In 2012, President Barack Obama promised legislation to protect Americans from misuse of their personal data, a growing worry in an age in which purchases and page views are monitored by strangers out to profit from the information.
The long-awaited proposal wasn’t worth the wait. It offers feeble protection to consumers, mystifyingly lets data companies craft their own rules and allows only the Federal Trade Commission — not individuals or states — to sue companies that overstep their bounds. Throw this one out, Mr. Obama, and try again, this time with feeling.
Ninety-one percent of Americans believe they have lost control of their personal data, according to a Pew Research Center survey. The Consumer Privacy Bill of Rights Act was supposed to restore their power and provide recourse for abuse. But as written, the proposal looks more like a Data Monger Bill of Rights.
It talks vaguely of offering control to consumers who don’t want information about their store purchases, magazine subscriptions or Web surfing analyzed or sold. But it’s generous with caveats. Individuals can ask to see the information collected about them, but data companies can refuse to provide it if they deem the request “frivolous or vexatious.” And if something’s incorrect, they don’t have to change it, unless the consumer can prove harm.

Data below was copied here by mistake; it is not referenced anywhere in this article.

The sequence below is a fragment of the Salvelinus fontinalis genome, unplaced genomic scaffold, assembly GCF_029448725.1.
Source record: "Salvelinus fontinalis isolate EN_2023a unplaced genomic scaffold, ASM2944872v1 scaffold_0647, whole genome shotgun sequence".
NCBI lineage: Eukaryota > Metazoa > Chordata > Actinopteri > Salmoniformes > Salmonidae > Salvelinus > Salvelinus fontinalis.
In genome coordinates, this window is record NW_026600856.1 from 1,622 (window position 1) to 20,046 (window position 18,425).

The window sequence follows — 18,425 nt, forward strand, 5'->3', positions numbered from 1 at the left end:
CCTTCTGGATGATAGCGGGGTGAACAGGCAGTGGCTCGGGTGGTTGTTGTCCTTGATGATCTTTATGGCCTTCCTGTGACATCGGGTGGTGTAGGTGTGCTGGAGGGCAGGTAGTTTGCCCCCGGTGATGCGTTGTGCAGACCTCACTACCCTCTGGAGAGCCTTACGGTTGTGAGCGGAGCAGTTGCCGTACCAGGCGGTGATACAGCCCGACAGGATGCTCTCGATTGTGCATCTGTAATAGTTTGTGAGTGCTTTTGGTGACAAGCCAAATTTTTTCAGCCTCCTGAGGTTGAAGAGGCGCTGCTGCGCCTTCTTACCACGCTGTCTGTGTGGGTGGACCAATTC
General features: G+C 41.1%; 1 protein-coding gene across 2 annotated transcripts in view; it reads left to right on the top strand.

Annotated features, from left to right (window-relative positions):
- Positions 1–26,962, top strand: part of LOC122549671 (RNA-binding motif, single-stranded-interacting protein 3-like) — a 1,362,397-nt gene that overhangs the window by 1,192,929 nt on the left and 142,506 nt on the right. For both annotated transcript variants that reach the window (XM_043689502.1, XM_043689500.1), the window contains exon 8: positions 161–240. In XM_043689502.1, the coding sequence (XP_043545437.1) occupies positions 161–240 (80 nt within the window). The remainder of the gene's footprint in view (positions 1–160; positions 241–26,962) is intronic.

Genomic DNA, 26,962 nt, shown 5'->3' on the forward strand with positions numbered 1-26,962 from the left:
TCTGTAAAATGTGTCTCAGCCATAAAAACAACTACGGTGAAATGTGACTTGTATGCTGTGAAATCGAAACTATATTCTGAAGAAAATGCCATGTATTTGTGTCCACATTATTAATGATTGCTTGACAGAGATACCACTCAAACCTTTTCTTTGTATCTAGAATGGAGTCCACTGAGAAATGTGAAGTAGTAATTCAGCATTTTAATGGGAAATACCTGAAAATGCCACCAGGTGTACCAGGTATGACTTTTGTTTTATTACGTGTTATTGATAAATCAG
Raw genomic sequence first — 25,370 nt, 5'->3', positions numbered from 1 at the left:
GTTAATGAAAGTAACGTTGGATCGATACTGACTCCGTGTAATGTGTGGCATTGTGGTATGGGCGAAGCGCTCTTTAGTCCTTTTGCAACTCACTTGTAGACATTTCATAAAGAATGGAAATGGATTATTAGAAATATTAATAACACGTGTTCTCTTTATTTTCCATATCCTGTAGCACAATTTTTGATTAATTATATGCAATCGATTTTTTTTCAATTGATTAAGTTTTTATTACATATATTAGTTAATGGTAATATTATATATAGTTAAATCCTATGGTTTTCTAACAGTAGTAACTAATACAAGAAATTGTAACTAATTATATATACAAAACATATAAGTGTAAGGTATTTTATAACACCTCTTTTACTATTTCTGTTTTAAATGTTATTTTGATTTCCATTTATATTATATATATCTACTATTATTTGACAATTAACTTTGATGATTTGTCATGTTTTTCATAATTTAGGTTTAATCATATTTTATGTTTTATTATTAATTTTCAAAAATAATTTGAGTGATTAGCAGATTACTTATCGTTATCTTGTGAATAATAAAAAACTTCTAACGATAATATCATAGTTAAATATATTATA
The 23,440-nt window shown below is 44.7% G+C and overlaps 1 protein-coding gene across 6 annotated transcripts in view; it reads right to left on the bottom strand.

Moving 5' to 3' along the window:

Data companies must offer consumers ways to opt out, but “in proportion with the privacy risk.” If they agree to delete a file, compliance “need not be less than 45 days” from the time of the request. A company can sell a lot of data within 45 days.
Given that the federal government has admitted tracking Americans’ phone calls and cars — and is the largest collector of financial data on its citizens, via the IRS — a U.S. president proposing privacy standards must be careful in the words he chooses. But when even Democrats, including Sens. Al Franken of Minnesota and Ed Markey of Massachusetts, denounce the proposal as weak, it’s time to ditch it and write another bill with teeth.